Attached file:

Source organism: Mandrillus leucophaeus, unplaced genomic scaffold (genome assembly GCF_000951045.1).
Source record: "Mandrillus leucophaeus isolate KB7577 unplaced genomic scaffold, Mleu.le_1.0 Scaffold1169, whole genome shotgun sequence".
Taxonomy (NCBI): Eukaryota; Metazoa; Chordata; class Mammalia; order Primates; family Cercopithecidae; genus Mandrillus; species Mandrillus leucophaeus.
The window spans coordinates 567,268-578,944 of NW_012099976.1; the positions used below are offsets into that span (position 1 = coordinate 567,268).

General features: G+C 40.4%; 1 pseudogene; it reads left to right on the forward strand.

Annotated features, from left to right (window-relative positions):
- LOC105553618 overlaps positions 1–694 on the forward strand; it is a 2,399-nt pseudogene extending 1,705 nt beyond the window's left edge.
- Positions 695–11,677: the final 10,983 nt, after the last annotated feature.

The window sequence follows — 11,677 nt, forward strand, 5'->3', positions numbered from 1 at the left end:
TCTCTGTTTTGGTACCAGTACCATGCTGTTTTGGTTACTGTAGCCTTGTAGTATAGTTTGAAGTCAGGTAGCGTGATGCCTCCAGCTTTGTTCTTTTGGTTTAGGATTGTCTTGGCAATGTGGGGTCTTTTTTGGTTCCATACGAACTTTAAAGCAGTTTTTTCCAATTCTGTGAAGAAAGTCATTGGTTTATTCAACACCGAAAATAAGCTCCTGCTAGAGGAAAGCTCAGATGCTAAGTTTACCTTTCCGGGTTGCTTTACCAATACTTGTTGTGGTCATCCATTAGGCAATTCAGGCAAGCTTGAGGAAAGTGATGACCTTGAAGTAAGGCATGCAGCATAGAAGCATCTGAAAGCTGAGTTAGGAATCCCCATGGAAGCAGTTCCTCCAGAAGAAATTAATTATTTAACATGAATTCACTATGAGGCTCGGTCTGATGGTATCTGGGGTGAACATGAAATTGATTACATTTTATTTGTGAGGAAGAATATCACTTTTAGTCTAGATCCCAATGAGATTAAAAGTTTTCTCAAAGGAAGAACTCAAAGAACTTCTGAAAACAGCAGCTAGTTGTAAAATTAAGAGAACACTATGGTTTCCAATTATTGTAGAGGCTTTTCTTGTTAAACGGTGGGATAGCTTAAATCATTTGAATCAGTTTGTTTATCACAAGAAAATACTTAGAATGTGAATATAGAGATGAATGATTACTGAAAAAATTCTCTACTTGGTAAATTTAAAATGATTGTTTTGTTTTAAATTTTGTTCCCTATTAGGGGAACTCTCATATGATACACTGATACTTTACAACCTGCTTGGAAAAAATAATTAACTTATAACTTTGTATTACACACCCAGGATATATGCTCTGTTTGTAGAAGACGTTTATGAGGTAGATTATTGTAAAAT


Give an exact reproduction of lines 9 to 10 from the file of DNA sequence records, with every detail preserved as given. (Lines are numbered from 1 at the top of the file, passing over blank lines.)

The window sequence follows — 11,677 nt, forward strand, 5'->3', positions numbered from 1 at the left end:
TCTCTGTTTTGGTACCAGTACCATGCTGTTTTGGTTACTGTAGCCTTGTAGTATAGTTTGAAGTCAGGTAGCGTGATGCCTCCAGCTTTGTTCTTTTGGTTTAGGATTGTCTTGGCAATGTGGGGTCTTTTTTGGTTCCATACGAACTTTAAAGCAGTTTTTTCCAATTCTGTGAAGAAAGTCATTGGTTTATTCAACACCGAAAATAAGCTCCTGCTAGAGGAAAGCTCAGATGCTAAGTTTACCTTTCCGGGTTGCTTTACCAATACTTGTTGTGGTCATCCATTAGGCAATTCAGGCAAGCTTGAGGAAAGTGATGACCTTGAAGTAAGGCATGCAGCATAGAAGCATCTGAAAGCTGAGTTAGGAATCCCCATGGAAGCAGTTCCTCCAGAAGAAATTAATTATTTAACATGAATTCACTATGAGGCTCGGTCTGATGGTATCTGGGGTGAACATGAAATTGATTACATTTTATTTGTGAGGAAGAATATCACTTTTAGTCTAGATCCCAATGAGATTAAAAGTTTTCTCAAAGGAAGAACTCAAAGAACTTCTGAAAACAGCAGCTAGTTGTAAAATTAAGAGAACACTATGGTTTCCAATTATTGTAGAGGCTTTTCTTGTTAAACGGTGGGATAGCTTAAATCATTTGAATCAGTTTGTTTATCACAAGAAAATACTTAGAATGTGAATATAGAGATGAATGATTACTGAAAAAATTCTCTACTTGGTAAATTTAAAATGATTGTTTTGTTTTAAATTTTGTTCCCTATTAGGGGAACTCTCATATGATACACTGATACTTTACAACCTGCTTGGAAAAAATAATTAACTTATAACTTTGTATTACACACCCAGGATATATGCTCTGTTTGTAGAAGACGTTTATGAGGTAGATTATTGTAAAAT